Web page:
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Writer's Block: It was a very good year
Chrolli, Verbotene Liebe, Olli, Christian
aevylonya
Which year would you consider the best of your life so far?

This is one question I can answer with a fairly small degree of hesitation. I spent a year as an exchange student in the States (2004/2005), and it was just fantastic. I lived with a wonderful host family in Pittsburgh, Pennsylvania and got to spend a very interesting year at an American high school. Though I had already lived in the States as a child, it was a very different perspective seeing it as a teenager.

The thing about an exchange year is that you learn a lot about yourself. You have to learn to be independent, because, though you live with a family, you stand on your own, you represent your country, your exchange organisation and any other cause you might be affiliated with. You also learn loads about a new culture, and new people. You get to make new friends, you get to have a second family. The truly interesting bit is that, when you spend a year abroad, you discover a lot about your own country as well. You see your own culture at a distance, which can be immensely useful in so many ways.

I went abroad with the organisation AFS, which I can heartily recommend to anyone. Easily the largest and most popular exchange organisation, it is based almost solely on volunteer work (the exception being a few executive jobs, which require a full work week, and therefore a salary). AFS does not pay its host families, so you don't have to worry about situations (which have been known to arise with other profit-oriented exchange organisations, such as EF) where you're sent to a family that has only taken you in for the extra cash. AFS is also extremely thorough in their research of potential host families and students, meaning that they require both them and you to sit for interviews, and submit thorough applications. This does not mean that they are in any way elitist. It just means that they want to avoid sending out students who won't do the work, or students who aren't ready for a year abroad, and that they want to avoid sending students to families that are not equipped to receive them. It makes you feel very safe, going out.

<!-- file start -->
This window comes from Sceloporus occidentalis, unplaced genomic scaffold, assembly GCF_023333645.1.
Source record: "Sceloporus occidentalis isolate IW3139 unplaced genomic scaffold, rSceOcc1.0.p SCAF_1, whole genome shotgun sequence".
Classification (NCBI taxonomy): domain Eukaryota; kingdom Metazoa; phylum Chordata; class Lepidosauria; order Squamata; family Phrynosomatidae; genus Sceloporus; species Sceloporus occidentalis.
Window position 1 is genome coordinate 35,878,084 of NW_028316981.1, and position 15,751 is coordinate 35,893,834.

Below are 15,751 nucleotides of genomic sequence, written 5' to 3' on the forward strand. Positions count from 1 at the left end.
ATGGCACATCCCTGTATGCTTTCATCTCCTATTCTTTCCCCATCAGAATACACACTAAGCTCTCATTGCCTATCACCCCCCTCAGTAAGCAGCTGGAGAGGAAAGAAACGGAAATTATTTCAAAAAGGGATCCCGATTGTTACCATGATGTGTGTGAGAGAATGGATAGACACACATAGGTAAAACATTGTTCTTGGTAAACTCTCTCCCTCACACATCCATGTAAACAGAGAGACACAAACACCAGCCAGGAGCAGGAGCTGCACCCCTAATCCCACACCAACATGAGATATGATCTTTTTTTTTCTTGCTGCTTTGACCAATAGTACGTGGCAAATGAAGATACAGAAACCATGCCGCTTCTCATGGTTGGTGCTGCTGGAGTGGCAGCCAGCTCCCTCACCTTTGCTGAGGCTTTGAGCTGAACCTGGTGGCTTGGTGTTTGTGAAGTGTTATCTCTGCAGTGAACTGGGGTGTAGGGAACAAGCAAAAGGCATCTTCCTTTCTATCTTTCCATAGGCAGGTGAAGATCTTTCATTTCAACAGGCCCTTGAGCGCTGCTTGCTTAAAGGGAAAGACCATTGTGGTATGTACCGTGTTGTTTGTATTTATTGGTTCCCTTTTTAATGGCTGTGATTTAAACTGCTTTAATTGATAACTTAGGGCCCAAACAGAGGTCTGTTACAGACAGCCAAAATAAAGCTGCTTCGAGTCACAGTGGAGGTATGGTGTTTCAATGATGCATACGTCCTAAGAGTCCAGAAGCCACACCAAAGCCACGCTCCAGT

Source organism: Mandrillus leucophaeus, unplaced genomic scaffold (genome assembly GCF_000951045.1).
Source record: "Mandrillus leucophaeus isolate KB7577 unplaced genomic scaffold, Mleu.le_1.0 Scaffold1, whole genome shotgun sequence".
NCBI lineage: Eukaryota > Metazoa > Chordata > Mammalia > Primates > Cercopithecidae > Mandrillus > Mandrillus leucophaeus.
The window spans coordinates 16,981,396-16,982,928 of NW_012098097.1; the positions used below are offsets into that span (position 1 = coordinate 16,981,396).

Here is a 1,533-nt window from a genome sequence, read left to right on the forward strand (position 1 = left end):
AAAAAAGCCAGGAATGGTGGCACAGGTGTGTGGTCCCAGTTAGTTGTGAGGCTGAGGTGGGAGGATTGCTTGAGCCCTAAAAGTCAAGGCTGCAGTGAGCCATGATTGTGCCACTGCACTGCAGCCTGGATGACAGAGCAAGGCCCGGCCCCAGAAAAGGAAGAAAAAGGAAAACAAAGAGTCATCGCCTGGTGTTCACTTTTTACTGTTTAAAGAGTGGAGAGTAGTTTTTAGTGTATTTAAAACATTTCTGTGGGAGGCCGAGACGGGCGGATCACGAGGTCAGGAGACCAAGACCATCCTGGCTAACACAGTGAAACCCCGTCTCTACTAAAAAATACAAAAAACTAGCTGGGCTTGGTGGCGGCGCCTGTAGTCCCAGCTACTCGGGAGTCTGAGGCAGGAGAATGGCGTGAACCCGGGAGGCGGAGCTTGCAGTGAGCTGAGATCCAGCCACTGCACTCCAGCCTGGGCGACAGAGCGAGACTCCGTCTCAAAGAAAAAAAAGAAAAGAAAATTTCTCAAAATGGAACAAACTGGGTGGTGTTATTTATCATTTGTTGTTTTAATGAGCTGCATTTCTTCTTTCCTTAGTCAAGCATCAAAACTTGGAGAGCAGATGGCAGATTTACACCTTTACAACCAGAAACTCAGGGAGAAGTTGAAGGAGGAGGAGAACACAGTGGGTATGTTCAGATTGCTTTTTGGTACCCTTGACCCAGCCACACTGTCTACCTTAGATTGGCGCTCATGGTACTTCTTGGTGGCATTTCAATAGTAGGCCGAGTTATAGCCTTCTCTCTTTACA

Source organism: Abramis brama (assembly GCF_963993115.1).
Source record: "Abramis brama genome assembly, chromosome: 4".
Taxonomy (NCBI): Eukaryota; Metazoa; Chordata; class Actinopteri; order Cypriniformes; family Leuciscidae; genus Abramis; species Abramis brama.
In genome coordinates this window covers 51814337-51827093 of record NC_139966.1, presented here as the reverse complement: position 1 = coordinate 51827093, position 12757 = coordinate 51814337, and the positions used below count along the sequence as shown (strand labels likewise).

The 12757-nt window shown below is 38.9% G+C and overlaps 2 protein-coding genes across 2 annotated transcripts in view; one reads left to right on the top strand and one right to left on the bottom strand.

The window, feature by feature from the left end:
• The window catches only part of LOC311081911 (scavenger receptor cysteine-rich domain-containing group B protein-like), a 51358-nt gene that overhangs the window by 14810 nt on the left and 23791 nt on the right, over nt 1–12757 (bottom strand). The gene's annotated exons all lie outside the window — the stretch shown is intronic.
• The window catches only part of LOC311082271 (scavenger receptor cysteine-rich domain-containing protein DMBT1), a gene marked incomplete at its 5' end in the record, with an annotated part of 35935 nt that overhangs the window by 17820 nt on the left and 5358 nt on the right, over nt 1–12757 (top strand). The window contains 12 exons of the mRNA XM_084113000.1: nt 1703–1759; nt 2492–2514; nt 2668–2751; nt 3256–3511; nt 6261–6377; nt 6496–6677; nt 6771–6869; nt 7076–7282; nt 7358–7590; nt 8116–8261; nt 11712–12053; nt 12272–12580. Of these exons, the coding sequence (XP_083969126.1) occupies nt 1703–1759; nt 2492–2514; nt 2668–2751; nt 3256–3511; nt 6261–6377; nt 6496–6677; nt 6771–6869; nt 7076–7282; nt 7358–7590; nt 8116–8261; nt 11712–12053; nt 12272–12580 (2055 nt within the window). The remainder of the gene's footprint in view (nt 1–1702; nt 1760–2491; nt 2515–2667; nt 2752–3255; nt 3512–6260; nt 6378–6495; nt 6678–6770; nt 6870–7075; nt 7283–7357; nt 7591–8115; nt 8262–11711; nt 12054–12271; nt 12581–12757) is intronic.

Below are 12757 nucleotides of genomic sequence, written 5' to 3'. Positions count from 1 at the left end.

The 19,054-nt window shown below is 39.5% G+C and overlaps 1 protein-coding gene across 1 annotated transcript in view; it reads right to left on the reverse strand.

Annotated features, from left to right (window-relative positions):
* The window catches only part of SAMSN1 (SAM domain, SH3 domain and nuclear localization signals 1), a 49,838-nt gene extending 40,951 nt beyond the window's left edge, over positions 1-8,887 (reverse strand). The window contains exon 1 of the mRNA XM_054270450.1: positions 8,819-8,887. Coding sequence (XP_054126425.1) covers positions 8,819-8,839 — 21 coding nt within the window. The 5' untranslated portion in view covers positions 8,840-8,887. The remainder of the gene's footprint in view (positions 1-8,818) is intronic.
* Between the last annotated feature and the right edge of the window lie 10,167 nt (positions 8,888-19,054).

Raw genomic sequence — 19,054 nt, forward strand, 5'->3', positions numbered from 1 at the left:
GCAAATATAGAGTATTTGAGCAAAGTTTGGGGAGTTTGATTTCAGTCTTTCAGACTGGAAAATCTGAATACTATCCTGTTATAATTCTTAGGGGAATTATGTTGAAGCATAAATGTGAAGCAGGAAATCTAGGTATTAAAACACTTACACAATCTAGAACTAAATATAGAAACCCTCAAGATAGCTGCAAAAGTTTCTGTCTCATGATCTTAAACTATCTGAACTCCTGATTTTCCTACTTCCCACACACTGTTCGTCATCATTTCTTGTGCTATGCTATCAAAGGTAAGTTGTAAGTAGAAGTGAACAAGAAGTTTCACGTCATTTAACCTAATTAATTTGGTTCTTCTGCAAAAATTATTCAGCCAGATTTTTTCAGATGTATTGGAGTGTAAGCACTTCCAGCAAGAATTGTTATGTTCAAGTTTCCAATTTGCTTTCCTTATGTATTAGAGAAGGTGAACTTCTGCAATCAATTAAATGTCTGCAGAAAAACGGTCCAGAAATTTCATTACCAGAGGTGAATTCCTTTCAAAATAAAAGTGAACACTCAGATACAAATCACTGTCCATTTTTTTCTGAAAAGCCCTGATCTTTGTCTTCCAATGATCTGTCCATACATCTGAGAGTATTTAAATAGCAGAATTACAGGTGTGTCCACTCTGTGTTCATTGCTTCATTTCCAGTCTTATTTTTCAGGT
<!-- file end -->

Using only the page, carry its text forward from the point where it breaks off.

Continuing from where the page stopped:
AFS, in most countries, also has orientation camps during the course of the year, where you meet other students in your area, and talk about and process your experiences, learn ways to adjust, avoid major culture-shock, adapt to your host family, language, etc.

A year as an exchange student is a year one never forgets. You make friends from all over the world, you get to go be your own person and experience something that is unique. And witnessing another way of working, going to school, eating, thinking, acting, another set of social standards, rules, taboos, etiquette, different religions, everything, makes you more open to differences between people, nationalities, religious views, orientations, which, in turn, makes it easier for you to understand how other people think.

AFS's goal? World peace. Seems a stretch, and it is, of course, but the idea is that you don't wage war on your friends, and if you have friends and understandings all over the world, well, it makes it a lot more difficult to kill each other. It teaches you to accept the fact that we are all different, and that there is something outside of what you know, what you see, every day. It's as AFS'ers say it: "It's not good, it's not bad, it's just different."

So spend a year abroad! I did, and it was one of the very best decisions of my life.

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